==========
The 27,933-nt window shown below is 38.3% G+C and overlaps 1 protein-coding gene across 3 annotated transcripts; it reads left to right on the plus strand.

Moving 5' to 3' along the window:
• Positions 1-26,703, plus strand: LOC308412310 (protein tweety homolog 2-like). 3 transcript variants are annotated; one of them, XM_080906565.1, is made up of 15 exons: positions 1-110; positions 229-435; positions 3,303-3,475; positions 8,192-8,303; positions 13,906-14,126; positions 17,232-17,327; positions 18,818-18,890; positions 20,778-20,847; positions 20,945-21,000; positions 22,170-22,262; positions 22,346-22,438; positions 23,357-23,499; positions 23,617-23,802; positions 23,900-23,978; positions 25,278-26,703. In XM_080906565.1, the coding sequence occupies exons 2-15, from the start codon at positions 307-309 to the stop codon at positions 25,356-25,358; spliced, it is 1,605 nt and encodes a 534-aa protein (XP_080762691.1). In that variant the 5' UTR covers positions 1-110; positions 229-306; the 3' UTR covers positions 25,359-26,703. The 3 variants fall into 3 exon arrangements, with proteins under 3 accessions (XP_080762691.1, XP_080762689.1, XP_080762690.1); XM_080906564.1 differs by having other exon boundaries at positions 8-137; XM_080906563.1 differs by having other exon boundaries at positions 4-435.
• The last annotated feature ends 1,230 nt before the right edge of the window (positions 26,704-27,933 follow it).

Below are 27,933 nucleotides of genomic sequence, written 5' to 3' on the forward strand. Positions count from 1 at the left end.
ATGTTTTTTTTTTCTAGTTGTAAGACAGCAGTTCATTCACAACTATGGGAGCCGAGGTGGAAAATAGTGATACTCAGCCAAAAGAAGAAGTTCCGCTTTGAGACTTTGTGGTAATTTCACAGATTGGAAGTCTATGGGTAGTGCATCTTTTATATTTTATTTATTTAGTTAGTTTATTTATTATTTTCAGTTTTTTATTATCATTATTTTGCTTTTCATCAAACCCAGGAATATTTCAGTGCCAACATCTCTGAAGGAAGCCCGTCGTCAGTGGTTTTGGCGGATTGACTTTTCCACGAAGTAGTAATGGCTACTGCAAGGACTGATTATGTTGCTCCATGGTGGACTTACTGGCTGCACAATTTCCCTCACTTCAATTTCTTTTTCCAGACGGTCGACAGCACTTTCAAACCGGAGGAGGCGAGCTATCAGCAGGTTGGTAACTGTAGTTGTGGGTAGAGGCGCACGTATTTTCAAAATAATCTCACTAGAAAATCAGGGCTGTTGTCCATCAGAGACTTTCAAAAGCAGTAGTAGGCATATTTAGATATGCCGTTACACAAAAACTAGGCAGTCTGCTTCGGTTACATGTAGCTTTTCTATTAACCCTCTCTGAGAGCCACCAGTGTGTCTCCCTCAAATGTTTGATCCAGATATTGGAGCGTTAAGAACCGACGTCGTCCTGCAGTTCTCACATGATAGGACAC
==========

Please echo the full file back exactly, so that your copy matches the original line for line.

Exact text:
The 27,933-nt window shown below is 38.3% G+C and overlaps 1 protein-coding gene across 3 annotated transcripts; it reads left to right on the plus strand.

Moving 5' to 3' along the window:
• Positions 1-26,703, plus strand: LOC308412310 (protein tweety homolog 2-like). 3 transcript variants are annotated; one of them, XM_080906565.1, is made up of 15 exons: positions 1-110; positions 229-435; positions 3,303-3,475; positions 8,192-8,303; positions 13,906-14,126; positions 17,232-17,327; positions 18,818-18,890; positions 20,778-20,847; positions 20,945-21,000; positions 22,170-22,262; positions 22,346-22,438; positions 23,357-23,499; positions 23,617-23,802; positions 23,900-23,978; positions 25,278-26,703. In XM_080906565.1, the coding sequence occupies exons 2-15, from the start codon at positions 307-309 to the stop codon at positions 25,356-25,358; spliced, it is 1,605 nt and encodes a 534-aa protein (XP_080762691.1). In that variant the 5' UTR covers positions 1-110; positions 229-306; the 3' UTR covers positions 25,359-26,703. The 3 variants fall into 3 exon arrangements, with proteins under 3 accessions (XP_080762691.1, XP_080762689.1, XP_080762690.1); XM_080906564.1 differs by having other exon boundaries at positions 8-137; XM_080906563.1 differs by having other exon boundaries at positions 4-435.
• The last annotated feature ends 1,230 nt before the right edge of the window (positions 26,704-27,933 follow it).

Below are 27,933 nucleotides of genomic sequence, written 5' to 3' on the forward strand. Positions count from 1 at the left end.
ATGTTTTTTTTTTCTAGTTGTAAGACAGCAGTTCATTCACAACTATGGGAGCCGAGGTGGAAAATAGTGATACTCAGCCAAAAGAAGAAGTTCCGCTTTGAGACTTTGTGGTAATTTCACAGATTGGAAGTCTATGGGTAGTGCATCTTTTATATTTTATTTATTTAGTTAGTTTATTTATTATTTTCAGTTTTTTATTATCATTATTTTGCTTTTCATCAAACCCAGGAATATTTCAGTGCCAACATCTCTGAAGGAAGCCCGTCGTCAGTGGTTTTGGCGGATTGACTTTTCCACGAAGTAGTAATGGCTACTGCAAGGACTGATTATGTTGCTCCATGGTGGACTTACTGGCTGCACAATTTCCCTCACTTCAATTTCTTTTTCCAGACGGTCGACAGCACTTTCAAACCGGAGGAGGCGAGCTATCAGCAGGTTGGTAACTGTAGTTGTGGGTAGAGGCGCACGTATTTTCAAAATAATCTCACTAGAAAATCAGGGCTGTTGTCCATCAGAGACTTTCAAAAGCAGTAGTAGGCATATTTAGATATGCCGTTACACAAAAACTAGGCAGTCTGCTTCGGTTACATGTAGCTTTTCTATTAACCCTCTCTGAGAGCCACCAGTGTGTCTCCCTCAAATGTTTGATCCAGATATTGGAGCGTTAAGAACCGACGTCGTCCTGCAGTTCTCACATGATAGGACAC